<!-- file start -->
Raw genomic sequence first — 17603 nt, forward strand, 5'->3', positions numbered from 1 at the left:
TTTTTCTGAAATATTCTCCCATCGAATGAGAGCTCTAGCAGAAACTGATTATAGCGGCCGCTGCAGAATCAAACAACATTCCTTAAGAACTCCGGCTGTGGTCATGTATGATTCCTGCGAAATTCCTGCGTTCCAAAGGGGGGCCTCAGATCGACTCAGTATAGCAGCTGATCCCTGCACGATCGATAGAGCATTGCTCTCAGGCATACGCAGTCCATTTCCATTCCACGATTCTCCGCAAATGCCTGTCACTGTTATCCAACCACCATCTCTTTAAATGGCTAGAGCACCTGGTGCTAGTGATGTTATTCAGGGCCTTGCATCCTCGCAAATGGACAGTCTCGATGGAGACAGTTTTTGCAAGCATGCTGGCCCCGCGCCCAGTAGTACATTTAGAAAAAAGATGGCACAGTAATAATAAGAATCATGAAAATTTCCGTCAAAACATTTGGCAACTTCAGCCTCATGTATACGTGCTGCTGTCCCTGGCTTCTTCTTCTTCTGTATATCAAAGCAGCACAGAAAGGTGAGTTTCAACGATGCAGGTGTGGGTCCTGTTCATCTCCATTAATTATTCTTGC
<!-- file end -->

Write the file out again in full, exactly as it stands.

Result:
Raw genomic sequence first — 17603 nt, forward strand, 5'->3', positions numbered from 1 at the left:
TTTTTCTGAAATATTCTCCCATCGAATGAGAGCTCTAGCAGAAACTGATTATAGCGGCCGCTGCAGAATCAAACAACATTCCTTAAGAACTCCGGCTGTGGTCATGTATGATTCCTGCGAAATTCCTGCGTTCCAAAGGGGGGCCTCAGATCGACTCAGTATAGCAGCTGATCCCTGCACGATCGATAGAGCATTGCTCTCAGGCATACGCAGTCCATTTCCATTCCACGATTCTCCGCAAATGCCTGTCACTGTTATCCAACCACCATCTCTTTAAATGGCTAGAGCACCTGGTGCTAGTGATGTTATTCAGGGCCTTGCATCCTCGCAAATGGACAGTCTCGATGGAGACAGTTTTTGCAAGCATGCTGGCCCCGCGCCCAGTAGTACATTTAGAAAAAAGATGGCACAGTAATAATAAGAATCATGAAAATTTCCGTCAAAACATTTGGCAACTTCAGCCTCATGTATACGTGCTGCTGTCCCTGGCTTCTTCTTCTTCTGTATATCAAAGCAGCACAGAAAGGTGAGTTTCAACGATGCAGGTGTGGGTCCTGTTCATCTCCATTAATTATTCTTGC